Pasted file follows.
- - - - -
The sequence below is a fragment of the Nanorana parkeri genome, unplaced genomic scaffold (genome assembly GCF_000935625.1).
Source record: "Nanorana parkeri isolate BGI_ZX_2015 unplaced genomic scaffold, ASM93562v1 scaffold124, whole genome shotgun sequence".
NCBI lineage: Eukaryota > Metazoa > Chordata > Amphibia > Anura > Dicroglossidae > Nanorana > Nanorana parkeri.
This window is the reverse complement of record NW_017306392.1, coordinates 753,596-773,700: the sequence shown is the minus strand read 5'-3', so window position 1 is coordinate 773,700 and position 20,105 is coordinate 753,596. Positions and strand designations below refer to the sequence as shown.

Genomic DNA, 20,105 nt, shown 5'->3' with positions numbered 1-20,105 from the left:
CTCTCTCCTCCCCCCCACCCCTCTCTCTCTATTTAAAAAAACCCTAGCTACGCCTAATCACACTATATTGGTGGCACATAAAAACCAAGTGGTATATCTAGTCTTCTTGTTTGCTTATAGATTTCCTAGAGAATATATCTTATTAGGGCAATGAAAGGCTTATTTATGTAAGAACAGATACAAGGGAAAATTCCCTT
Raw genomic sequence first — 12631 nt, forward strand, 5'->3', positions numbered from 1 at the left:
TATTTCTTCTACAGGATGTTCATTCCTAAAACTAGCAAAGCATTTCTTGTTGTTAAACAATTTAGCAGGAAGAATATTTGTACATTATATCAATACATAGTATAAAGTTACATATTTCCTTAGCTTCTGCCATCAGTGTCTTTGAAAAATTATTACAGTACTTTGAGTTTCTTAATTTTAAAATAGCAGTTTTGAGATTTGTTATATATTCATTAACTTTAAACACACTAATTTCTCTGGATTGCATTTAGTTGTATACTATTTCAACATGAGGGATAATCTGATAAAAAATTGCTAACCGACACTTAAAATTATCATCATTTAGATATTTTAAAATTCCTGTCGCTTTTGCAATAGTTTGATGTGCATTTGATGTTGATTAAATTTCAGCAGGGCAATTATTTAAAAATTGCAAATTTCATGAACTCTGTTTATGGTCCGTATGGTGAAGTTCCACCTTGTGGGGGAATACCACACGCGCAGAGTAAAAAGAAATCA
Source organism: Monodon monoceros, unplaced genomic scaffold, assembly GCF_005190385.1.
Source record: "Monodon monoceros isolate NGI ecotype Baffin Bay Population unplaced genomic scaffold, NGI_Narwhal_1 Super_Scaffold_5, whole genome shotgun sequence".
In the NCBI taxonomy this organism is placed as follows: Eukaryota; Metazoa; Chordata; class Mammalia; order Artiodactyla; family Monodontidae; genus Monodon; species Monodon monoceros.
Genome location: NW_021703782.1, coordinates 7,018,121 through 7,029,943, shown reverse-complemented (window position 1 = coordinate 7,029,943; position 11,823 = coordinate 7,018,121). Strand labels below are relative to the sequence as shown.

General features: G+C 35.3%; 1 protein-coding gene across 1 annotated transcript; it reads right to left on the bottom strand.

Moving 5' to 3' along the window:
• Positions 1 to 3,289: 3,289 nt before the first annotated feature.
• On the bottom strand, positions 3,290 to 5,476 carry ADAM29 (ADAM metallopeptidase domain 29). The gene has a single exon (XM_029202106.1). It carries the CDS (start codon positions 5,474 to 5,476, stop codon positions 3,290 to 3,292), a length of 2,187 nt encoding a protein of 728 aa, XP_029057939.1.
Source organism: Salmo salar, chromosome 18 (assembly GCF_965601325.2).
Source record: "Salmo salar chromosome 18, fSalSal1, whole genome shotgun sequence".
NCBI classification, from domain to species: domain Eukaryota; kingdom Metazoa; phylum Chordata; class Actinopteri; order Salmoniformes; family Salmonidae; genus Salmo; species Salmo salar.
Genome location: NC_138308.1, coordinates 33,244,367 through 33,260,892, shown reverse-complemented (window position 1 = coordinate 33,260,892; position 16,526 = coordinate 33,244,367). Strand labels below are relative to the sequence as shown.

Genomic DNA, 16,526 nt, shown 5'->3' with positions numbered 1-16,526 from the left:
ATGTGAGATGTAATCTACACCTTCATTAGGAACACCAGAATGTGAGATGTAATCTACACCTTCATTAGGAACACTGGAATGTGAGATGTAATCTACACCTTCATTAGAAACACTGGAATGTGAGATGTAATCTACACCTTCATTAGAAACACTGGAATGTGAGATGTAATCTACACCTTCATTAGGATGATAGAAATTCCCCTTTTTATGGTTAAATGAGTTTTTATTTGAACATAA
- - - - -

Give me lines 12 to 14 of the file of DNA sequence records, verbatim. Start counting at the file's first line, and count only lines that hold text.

Genome location: NW_021703782.1, coordinates 7,018,121 through 7,029,943, shown reverse-complemented (window position 1 = coordinate 7,029,943; position 11,823 = coordinate 7,018,121). Strand labels below are relative to the sequence as shown.

General features: G+C 35.3%; 1 protein-coding gene across 1 annotated transcript; it reads right to left on the bottom strand.

Moving 5' to 3' along the window: